What causes it?
Prolapse has been shown to occur in up to 75% of Australian women at some point in their lifespan.
Vaginal delivery is a key predictor for a woman having a prolapse. Certain interventions and situations that can happen during a birth increase a birthing mothers’ chance of having a prolapse; forceps or vacuum assist, extended pushing phase of over 2 hours, large baby, chronic constipation, or multiple births.
The 3 pelvic organs of the bladder, uterus and bowel all sit suspended in the bowl of the pelvis. They are held in place with the support of ligaments, fascia and the muscle tissue (the pelvic floor).
During child birth the muscles of the pelvic floor are stretched between 1.5 to 3 times their normal length, to allow baby’s head and shoulders to move through the vagina. This extreme stretching can cause tearing and trauma to the pelvic floor muscles. It means that there may not be as much muscle support helping to support the above organs as well as less strength on contraction post birth. The ligaments and facia of the pelvic cavity are also stretched significantly during birth, in the majority of births these tissues are able to recover to fairly normal lengths in the months following birth. However in some cases these can also become torn or stretched during the delivery process. Our pelvic system is very resilient for what it has to be able to accomplish, however when either or both of the above systems have been injured, it results in less support for the pelvic organs and hence one or multiple organs may sit lower within your vagina.... resulting in a prolapse.
What does it feel like?
Women can identify a prolapse through a number of different symptoms; some feel a lump or bulge sitting in their vaginal opening, some feel a “dragging” sensation, some get an aching (almost like a deep period ache” around the clitoral and front wall of vagina, some feel like “everything is falling out” and a sense they have to try and hold it in. Some women may feel a bulge only when they need to empty their bowels. Some women may only notice it when they go to wipe and they feel a bulge.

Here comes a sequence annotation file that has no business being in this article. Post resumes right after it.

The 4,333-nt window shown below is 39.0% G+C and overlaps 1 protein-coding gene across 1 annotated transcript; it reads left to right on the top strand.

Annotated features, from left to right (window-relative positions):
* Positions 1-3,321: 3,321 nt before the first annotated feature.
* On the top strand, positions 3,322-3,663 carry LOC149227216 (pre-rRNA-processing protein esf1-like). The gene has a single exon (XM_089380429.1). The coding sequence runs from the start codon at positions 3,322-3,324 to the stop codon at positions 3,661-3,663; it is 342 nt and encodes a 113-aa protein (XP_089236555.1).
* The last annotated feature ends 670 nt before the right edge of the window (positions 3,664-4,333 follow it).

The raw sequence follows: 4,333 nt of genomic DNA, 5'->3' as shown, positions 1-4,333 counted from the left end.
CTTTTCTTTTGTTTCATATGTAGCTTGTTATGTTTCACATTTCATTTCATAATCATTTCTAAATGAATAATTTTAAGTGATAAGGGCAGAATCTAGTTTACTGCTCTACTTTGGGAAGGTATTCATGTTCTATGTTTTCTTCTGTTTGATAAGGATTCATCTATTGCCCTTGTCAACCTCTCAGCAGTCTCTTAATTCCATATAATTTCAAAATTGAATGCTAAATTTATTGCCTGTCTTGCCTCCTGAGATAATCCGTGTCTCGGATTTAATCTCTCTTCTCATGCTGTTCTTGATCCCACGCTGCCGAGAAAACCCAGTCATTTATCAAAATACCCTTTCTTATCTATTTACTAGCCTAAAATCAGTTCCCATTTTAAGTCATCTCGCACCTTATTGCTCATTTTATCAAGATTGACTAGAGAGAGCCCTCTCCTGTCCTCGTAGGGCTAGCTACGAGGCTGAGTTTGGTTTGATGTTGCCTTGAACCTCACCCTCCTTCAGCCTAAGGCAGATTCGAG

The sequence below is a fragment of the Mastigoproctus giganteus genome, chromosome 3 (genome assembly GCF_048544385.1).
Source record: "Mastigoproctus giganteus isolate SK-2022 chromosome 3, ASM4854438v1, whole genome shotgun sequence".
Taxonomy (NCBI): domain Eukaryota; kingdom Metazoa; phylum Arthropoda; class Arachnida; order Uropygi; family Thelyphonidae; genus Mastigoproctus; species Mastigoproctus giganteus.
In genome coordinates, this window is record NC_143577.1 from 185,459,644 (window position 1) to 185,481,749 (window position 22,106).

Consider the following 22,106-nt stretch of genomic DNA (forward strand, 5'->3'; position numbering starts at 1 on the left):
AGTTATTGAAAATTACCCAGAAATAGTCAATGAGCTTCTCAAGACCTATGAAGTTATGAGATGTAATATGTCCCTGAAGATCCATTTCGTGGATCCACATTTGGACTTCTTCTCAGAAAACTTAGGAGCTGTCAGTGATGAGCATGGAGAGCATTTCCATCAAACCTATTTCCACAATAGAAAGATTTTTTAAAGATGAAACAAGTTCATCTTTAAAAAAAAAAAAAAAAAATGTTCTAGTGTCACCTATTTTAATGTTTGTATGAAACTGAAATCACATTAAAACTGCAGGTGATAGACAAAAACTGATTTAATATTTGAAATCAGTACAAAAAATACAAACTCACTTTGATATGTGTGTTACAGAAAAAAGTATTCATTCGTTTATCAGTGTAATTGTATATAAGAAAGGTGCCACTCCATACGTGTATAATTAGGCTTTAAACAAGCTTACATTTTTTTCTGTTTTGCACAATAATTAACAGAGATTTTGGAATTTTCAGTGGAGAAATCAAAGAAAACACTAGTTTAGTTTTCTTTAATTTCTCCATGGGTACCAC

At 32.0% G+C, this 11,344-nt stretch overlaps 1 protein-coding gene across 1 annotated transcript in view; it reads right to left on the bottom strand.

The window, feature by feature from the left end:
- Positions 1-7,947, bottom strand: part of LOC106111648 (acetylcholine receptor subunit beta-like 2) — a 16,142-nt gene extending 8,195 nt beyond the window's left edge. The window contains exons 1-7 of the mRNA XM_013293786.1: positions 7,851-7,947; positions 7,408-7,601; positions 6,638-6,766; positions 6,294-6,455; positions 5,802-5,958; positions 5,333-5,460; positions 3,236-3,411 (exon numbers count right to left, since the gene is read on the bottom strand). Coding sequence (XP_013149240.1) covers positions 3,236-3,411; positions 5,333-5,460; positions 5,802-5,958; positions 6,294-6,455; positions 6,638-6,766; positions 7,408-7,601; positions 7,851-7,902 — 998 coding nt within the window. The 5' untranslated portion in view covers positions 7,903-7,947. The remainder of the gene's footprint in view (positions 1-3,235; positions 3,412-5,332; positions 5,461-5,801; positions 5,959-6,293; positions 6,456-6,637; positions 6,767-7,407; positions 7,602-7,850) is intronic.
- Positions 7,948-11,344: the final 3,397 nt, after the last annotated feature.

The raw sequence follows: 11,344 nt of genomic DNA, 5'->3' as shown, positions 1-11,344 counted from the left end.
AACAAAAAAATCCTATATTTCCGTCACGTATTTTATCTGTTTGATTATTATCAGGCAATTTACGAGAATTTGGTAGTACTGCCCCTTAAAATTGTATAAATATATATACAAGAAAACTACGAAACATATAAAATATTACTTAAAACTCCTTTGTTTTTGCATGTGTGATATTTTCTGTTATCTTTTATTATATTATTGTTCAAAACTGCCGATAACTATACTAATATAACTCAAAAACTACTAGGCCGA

What can I do about it?
The female body is an amazing thing and often symptoms will improve in the months following birth as hormone levels return closer to normal, as well as tissue getting a chance to repair and heal. Unfortunately larger tears to the pelvic floor muscle and the fascia are unlikely to repair, other muscles can be strengthening to pick up some of the load and improve symptoms of prolapse.
Hence this is where pelvic floor physio plays an important role. Most women when discharged from hospital are not given the opportunity to see a pelvic floor physio and be taught the correct way to contract their pelvic floor and manage any bladder or bowel concerns post birth.
The pelvic floor can be tricky sometimes for people to get a good effective contraction (even without being sore from childbirth). This is a muscle group that sits 4cm up your vaginal passage. You cant see it, and it can be tricky to feel internally yourself. Hence, a pelvic floor physio is trained to test these muscles and the fascia/ligament support structures for injury, then assess their function and how well you are able to contract them, provide coaching so you can get the best technique started for you, and then ensure you have a structured strengthening program. We are also trained to provide guidance and offer other modalities that help treat and manage prolapse without surgical intervention, with the aim to get you back feeling more like your normal, able to enjoy looking after your new baby and returning to the activities you want to get back to.